The Diabetes liga has about 18.000 members (patients) and 1600 professional members (endocrinologists, dieticians, GPs,…).

The prevalence of diabetes (diagnosed + undiagnosed people) is estimated to be 5,4- 6,3% in Belgium (on a population of 11 million people) of which about 40.000 are type 1 diabetes patients. Or, more concrete, about 570.000 people bought glucose lowering drugs (metformin) in 2015. So the numbers are much higher :wink: According to the International Diabetes Federation, about 7,4% of the Belgian healthcare budget goes to diabetes care. Globally it is estimated that about 12% of the healtcare budget goes to diabetes.

In fact the biggest cost are the diabetes complications. Type 2 diabetes is a sneaky disease, because in the beginning it does not affect your life that much, you’ll be less inclined to watch your diet and your life style in general, which in turn enhances the chances for complications. These complications are very costly. For instance foot amputations (cost 25-60k), cardiovascular diseases, terminal kidney disease, blindness,… Complications can be delayed or even avoided by life style changes.

While we’re on the statistics, when comparing people with a lower socioeconomic status (SES) with people with a higher SES, at  the ages of 29-44, we see that people with a lower SES have a 3x higher chance of getting diabetes. There are also numbers about Moroccans and Turks in Belgium, the have 2 to 4 more chance of getting diabetes than autochthonous Belgians. Women have it worst, about 11,5%  of Moroccan women and 18,5 of Turkish women have diabetes.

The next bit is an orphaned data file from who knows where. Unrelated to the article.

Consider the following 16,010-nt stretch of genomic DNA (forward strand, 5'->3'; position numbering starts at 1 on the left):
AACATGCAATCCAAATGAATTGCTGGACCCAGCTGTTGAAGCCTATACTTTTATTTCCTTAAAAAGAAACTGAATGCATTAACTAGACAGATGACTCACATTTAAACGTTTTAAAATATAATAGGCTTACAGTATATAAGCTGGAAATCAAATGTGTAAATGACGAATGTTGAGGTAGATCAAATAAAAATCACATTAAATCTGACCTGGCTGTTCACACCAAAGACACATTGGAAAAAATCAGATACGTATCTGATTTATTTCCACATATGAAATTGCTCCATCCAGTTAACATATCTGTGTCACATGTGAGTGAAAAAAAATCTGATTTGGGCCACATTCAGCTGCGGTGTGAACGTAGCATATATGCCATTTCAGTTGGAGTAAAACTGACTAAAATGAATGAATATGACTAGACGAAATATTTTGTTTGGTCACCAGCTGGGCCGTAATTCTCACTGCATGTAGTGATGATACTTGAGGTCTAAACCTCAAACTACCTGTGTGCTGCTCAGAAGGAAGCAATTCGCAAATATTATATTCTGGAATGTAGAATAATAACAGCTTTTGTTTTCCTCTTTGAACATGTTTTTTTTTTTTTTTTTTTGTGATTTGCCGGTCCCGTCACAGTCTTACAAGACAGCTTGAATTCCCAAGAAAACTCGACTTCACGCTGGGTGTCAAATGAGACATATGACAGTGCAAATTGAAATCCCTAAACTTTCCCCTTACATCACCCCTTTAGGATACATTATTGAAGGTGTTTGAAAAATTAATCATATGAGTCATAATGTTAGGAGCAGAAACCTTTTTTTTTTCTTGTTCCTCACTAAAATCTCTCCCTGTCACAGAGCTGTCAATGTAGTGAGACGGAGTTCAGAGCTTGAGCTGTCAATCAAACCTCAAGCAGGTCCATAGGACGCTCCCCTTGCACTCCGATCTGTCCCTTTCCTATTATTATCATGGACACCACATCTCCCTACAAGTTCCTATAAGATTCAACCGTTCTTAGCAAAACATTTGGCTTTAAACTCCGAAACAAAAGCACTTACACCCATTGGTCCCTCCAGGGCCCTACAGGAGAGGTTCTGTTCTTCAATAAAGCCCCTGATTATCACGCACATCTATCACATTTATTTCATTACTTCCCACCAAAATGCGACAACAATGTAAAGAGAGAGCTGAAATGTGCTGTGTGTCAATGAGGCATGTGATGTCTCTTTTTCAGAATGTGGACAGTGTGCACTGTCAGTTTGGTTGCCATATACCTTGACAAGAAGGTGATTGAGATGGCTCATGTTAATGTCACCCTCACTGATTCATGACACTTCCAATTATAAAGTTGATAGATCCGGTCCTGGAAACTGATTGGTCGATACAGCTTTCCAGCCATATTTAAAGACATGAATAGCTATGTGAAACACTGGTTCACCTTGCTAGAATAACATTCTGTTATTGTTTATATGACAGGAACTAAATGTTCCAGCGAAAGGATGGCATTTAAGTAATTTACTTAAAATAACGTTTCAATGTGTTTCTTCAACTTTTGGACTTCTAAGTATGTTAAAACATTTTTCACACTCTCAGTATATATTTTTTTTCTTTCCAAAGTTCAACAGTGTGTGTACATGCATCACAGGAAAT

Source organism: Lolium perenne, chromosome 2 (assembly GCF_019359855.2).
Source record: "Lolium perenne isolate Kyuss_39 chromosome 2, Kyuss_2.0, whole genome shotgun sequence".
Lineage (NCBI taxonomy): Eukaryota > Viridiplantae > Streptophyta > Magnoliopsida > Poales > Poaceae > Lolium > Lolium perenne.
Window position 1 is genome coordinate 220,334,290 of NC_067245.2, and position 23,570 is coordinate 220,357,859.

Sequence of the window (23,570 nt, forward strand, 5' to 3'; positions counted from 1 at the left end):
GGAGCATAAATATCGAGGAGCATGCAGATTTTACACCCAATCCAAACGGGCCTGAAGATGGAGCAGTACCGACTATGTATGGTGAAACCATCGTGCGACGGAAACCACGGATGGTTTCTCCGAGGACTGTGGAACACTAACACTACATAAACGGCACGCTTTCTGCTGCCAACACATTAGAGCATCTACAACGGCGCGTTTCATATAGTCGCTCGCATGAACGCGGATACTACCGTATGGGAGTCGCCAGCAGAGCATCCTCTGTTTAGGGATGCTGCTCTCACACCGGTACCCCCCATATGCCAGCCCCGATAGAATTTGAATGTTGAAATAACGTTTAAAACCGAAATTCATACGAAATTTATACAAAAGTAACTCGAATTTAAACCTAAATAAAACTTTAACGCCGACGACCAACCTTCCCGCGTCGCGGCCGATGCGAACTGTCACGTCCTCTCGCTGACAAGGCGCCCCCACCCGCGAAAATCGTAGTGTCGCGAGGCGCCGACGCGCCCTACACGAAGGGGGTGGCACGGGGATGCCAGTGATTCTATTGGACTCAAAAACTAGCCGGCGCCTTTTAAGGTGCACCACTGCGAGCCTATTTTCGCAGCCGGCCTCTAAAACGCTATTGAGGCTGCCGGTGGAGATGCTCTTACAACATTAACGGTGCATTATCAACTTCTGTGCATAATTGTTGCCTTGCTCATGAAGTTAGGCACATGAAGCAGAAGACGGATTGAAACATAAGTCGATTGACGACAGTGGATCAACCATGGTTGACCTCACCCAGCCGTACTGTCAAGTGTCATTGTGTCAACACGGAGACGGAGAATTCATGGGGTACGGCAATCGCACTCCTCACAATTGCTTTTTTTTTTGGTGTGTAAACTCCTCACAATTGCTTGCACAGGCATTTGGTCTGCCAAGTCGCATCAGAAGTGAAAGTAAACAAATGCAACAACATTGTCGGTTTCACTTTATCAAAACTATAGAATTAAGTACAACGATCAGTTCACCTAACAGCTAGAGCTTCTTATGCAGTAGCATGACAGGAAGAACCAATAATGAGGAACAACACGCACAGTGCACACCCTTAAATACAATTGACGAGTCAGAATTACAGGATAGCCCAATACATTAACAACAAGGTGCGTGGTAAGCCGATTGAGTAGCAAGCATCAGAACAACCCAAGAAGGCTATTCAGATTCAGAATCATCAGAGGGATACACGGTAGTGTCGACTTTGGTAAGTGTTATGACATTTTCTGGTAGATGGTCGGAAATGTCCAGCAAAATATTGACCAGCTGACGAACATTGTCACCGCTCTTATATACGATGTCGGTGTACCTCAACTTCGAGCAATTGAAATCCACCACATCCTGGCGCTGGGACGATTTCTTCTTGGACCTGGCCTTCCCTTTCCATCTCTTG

So (culture sensitive) education is very important, especially in the lower SES portion of the population, but the Diabetes Liga, the government, has problems reaching these people. I really think that Ekoli could do some valuable work in this area.

People need reliable and understandble health information and there is a lot of garbage on the internet. Applying life style changes is not easy, but some studies show that introducing green areas in city districts, has a positive effect on the health of its inhabitants (now that’s preventive healtcare :wink: ).

Thanks Guido @GLS9000 for the insights. Preventative medicine is indeed the logical path forward. This ties in with @Alberto 's post on Amish communities I only recently discovered.

A 20-40% decrease in cost is still pretty big at this scale, I didn’t stop to think about the absolute numbers.